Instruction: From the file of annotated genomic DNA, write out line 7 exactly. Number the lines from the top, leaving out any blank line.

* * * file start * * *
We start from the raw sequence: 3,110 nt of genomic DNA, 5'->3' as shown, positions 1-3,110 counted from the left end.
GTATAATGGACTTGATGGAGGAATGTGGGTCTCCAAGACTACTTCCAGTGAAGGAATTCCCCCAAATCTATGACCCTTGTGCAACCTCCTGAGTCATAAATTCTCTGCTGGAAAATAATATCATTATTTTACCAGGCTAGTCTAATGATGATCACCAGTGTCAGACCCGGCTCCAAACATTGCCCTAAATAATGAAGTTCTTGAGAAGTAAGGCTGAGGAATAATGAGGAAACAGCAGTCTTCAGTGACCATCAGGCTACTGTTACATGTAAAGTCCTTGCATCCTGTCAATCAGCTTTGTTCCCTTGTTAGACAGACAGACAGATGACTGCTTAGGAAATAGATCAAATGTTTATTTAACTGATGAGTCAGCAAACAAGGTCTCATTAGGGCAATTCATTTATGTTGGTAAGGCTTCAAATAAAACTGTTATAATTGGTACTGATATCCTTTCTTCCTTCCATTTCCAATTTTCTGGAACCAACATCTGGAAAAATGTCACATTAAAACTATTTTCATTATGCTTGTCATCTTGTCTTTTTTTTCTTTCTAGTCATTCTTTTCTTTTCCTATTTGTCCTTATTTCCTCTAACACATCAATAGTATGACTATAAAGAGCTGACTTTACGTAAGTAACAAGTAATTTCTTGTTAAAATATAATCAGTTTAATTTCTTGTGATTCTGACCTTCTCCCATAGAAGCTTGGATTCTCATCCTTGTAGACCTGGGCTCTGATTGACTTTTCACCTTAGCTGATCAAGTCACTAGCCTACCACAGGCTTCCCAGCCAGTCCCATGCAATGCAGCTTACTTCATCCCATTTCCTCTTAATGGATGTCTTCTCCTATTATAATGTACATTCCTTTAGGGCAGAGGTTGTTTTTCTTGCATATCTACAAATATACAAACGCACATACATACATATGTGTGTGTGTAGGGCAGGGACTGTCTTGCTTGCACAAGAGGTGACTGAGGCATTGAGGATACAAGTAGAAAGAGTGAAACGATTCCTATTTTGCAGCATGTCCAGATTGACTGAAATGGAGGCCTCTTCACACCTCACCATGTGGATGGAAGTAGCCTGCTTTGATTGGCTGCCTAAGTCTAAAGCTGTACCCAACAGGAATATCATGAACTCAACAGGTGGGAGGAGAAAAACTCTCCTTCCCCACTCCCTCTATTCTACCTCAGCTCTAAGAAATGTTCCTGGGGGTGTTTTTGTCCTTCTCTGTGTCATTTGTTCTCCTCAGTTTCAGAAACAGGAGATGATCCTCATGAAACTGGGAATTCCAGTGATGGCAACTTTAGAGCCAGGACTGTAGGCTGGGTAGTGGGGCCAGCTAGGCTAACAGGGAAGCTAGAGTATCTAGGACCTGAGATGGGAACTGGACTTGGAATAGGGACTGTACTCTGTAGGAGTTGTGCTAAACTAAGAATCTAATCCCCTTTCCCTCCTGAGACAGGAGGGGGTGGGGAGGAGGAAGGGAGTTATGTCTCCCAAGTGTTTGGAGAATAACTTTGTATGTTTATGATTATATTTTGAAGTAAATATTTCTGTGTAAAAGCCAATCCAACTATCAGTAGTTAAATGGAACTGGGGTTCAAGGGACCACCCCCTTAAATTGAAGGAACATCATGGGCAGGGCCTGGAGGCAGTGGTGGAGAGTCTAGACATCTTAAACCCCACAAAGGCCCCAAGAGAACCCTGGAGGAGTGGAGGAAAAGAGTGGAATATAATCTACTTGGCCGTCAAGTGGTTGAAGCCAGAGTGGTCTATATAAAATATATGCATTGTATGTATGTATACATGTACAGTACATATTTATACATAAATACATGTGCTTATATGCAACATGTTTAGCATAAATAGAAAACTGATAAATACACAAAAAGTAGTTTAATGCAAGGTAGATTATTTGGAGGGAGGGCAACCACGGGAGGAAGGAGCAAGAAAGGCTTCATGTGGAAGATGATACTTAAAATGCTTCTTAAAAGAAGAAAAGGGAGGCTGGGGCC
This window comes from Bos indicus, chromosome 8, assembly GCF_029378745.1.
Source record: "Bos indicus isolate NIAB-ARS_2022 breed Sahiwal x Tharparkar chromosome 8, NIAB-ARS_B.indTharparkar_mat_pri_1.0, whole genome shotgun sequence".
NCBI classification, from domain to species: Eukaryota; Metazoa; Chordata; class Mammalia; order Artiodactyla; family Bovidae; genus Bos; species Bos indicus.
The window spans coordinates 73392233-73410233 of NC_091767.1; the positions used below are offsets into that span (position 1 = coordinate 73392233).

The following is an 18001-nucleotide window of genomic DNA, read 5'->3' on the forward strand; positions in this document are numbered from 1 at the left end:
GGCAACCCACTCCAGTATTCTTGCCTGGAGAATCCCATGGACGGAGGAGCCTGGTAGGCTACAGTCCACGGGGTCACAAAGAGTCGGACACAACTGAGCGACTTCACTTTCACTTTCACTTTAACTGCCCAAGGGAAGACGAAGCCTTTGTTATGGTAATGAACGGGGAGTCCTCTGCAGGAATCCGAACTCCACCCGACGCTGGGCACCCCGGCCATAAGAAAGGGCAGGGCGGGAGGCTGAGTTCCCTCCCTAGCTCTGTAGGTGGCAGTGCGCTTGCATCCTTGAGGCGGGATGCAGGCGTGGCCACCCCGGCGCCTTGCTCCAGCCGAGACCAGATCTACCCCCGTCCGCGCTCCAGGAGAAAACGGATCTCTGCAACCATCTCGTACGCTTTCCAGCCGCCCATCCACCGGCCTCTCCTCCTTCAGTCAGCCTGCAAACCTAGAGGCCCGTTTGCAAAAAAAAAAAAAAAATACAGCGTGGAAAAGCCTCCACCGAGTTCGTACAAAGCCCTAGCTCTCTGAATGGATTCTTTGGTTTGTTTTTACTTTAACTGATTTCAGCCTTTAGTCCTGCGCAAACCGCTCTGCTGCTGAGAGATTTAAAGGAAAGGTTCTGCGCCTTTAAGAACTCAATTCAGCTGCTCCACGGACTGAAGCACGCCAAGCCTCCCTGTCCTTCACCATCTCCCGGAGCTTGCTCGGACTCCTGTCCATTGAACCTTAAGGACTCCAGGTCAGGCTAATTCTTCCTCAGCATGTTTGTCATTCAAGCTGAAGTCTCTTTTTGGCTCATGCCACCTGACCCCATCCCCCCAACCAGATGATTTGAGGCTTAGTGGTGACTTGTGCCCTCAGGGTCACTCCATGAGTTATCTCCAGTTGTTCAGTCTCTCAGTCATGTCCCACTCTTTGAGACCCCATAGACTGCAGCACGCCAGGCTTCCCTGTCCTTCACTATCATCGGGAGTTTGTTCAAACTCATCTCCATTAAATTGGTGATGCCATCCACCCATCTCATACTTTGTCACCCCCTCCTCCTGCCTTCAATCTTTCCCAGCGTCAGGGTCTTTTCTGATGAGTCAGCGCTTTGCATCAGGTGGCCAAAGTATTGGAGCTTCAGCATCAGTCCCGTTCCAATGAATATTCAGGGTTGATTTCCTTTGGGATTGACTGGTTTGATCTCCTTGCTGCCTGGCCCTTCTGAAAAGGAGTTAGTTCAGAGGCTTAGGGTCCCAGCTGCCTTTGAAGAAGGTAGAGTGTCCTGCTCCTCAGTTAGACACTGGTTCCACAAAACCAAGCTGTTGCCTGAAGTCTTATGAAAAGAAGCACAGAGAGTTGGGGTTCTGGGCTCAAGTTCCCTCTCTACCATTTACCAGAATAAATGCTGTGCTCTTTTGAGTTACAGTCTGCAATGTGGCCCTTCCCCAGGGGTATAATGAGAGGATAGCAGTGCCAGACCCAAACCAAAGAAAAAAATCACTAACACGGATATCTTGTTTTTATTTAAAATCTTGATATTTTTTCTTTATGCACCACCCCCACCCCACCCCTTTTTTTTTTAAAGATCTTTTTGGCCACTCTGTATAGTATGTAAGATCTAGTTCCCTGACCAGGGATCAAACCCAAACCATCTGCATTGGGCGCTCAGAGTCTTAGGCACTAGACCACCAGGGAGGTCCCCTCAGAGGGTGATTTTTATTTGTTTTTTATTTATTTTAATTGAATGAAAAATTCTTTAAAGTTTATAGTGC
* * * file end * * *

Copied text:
The following is an 18001-nucleotide window of genomic DNA, read 5'->3' on the forward strand; positions in this document are numbered from 1 at the left end: